Pyeongchang bids farewell to Olympians
The Special Olympics World Games wrapped up in Pyeongchang, Gangwon, yesterday with festivities graced by sports stars and a call for everyone’s right to enjoy athletics to be respected.
During the closing ceremony at Pyeongchang’s 3,761-seat Yongpyong Dome, thousands of athletes and delegates from around the world celebrated the end of the eight-day run of the 2013 Pyeongchang Special Olympics World Winter Games.
In the 150-minute-long event’s climax, Korean figure skater Kim Yu-na and national sweetheart took to the ice with American star Michelle Kwan.
The show, in which they were later joined by 18 figure skaters with intellectual disabilities, was performed to Mariah Carey’s “Hero,” underscoring the message that all 3,003 athletes from 106 countries are winners.
“We have written a new chapter in history,” said Na Kyung-won, the chair of the organizing committee, in her closing speech.
Na said the Special Olympics World Games, held in Korea for the first time, has lifted public awareness of the event from almost zero two years ago - when Korea won the hosting rights - to nearly 70 percent. More than 180,000 Koreans visited Pyeongchang to see the competitions, she said.
“The Special Olympics are no longer a festival for the athletes but for the whole world,” she said.
Launched in 1968 by Eunice Kennedy Shriver, sister of former U.S. President John F. Kennedy, the Special Olympics are designed to improve the lives of people with disabilities by showcasing their physical talents.
The World Games, the biggest of their kind, have been held every two years. The next games will be in Los Angeles in the summer of 2015. Pyeongchang officials delivered a flag to the Los Angeles delegation during the closing ceremony last night.
Timothy P. Shriver, incumbent CEO of the Special Olympics, thanked Pyeongchang for hosting the event successfully. “The games will close, but they have opened us to our power, our joy, our reckless bravery,” Shriver said in his closing speech before the flame from the torch, which had been brought from Greece and had burned continuously during the event, was extinguished.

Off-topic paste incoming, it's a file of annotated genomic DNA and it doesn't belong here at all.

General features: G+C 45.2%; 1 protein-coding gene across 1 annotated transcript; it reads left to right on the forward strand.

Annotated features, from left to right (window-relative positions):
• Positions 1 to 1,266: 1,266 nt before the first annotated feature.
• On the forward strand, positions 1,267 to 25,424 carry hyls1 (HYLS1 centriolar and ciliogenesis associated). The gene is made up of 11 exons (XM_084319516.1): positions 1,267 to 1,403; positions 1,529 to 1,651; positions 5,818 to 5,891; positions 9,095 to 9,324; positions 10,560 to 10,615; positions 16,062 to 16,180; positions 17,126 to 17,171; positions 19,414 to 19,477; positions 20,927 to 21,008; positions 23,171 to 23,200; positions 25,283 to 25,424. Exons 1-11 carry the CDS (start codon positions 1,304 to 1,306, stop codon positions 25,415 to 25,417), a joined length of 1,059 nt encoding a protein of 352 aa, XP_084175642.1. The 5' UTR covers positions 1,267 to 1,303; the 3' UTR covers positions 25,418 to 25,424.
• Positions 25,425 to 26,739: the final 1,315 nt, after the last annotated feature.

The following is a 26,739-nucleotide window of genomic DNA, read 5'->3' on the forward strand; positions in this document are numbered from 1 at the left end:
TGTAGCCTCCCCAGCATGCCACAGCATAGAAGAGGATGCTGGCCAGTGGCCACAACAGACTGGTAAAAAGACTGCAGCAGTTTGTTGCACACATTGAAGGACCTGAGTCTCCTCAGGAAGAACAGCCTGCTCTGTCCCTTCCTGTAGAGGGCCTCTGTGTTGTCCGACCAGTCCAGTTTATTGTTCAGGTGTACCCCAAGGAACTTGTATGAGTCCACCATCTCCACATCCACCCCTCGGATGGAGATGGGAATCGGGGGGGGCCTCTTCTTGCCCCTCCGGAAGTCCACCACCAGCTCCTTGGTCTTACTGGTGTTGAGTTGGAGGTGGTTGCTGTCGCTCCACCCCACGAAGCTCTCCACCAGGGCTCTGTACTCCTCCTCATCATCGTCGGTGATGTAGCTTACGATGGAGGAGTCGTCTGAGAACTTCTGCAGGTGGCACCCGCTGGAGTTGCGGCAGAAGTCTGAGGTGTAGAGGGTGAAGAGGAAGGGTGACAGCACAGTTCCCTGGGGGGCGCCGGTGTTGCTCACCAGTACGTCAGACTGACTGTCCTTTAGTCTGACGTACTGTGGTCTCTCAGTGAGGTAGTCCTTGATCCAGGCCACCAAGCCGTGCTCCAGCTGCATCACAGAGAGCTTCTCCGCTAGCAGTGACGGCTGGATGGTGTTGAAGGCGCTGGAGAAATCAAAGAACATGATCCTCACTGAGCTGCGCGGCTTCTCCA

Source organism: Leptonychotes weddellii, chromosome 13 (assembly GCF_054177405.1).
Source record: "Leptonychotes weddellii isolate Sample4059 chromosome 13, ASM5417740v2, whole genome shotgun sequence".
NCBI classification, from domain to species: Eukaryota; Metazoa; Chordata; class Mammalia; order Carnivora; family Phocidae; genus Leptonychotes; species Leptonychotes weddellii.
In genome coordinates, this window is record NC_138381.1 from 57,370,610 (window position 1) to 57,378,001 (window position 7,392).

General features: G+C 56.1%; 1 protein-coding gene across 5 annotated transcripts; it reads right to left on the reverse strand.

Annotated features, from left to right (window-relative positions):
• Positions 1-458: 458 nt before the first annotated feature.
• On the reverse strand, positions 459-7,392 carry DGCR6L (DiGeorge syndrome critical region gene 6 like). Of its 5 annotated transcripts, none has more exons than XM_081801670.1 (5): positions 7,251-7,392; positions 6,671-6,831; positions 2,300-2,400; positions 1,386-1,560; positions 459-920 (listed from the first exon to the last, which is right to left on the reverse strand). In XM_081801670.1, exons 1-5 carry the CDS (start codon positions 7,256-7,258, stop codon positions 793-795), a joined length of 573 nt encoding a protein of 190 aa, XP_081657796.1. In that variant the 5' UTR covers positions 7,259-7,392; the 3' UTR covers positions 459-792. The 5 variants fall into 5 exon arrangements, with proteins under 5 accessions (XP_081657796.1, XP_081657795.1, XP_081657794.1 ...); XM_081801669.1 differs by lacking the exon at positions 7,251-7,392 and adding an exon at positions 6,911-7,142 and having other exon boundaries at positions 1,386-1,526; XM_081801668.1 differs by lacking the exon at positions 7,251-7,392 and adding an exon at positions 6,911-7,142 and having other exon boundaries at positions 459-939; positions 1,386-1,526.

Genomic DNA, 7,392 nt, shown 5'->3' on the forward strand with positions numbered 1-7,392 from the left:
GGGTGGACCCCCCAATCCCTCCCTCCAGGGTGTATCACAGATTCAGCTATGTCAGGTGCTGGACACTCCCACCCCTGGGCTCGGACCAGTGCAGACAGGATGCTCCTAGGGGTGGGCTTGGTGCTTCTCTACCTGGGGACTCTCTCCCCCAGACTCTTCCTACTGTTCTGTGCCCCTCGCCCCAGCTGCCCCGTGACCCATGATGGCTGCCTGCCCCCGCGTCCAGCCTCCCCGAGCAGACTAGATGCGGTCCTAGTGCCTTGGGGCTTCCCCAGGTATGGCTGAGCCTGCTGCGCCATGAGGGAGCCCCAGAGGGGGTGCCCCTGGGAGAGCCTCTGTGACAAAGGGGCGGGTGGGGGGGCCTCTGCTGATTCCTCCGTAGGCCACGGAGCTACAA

“Let us imagine the world we want to live in and starting now, let us build it,” Shriver said.
“The revolution has begun anew. Watch out world ’cause here we come!”
Many other sports stars from home and abroad participated in friendly events during the Pyeongchang Games, helping bringing more public attention to the event. Lee Bong-joo, the 1996 Atlanta Olympics marathon silver medalist, was one of them.
“The special Olympics is no different from the Olympics with those without disaiblities in that they overcome difficulties and realize their goals,” Lee told the JoongAng Ilbo. “I learned many things from the athletes that I ran with, in particular from their drive to overcome challenges despite their condition.”
More than 100 people with intellectual disabilities also attended the event as volunteers, including Yang Ju-myeong, 23. “I have a similar disability to those athletes, so I shared a lot with them,” Yang said.
The Jan. 30 Global Development Summit, which was held for the first time in Special Olympics history, highlighted the spirit of the event and was attended by participants including Myanmar opposition leader Aung San Suu Kyi. The “Pyeongchang Declaration,” which was adopted at the conference, called for action to make a “better world for persons with intellectual disabilities.”
Delegations from the seven countries that had never competed in the Special Olympics were also invited via Pyeongchang’s “Special Hands Program” and three athletes from them - Nepal, Pakistan and Cambodia - won gold medals in snowshoeing.
The Games, which served as a dress rehearsal for the Winter Olympics and Paralympics the city will host in five years, also revealed some challenges for the hosts to address such as a lack of transportation, a need for a better information system and more interpreters for delegations from non-English-speaking countries. Pyeongchang officials said they will try to address the problems.
As of Monday, Korea won 55 gold medals in 243 events, the best result for Korea since the country fielded its first delegation for the Special Olympics Winter Games in 1997.
By Moon Gwang-lip, Lee Seung-ho [firstname.lastname@example.org]